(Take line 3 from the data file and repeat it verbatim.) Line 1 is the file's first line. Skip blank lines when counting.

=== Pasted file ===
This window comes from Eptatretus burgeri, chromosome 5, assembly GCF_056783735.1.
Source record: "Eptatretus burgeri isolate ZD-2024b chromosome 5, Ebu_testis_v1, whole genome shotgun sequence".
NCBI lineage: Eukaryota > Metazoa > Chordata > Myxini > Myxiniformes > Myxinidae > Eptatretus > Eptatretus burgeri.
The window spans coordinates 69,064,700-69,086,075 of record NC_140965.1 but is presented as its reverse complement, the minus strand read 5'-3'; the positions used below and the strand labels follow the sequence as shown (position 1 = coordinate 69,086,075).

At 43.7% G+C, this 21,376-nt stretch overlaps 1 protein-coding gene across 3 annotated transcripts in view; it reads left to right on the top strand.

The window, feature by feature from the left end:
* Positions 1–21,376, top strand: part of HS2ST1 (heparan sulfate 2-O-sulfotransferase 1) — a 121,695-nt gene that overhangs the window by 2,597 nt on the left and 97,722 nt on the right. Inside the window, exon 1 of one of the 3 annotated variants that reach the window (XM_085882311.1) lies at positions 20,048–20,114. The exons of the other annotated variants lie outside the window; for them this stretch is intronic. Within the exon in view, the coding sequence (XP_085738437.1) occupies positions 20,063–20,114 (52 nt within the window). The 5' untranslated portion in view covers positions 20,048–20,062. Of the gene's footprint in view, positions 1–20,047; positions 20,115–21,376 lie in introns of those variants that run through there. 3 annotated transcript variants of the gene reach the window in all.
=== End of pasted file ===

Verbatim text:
NCBI lineage: Eukaryota > Metazoa > Chordata > Myxini > Myxiniformes > Myxinidae > Eptatretus > Eptatretus burgeri.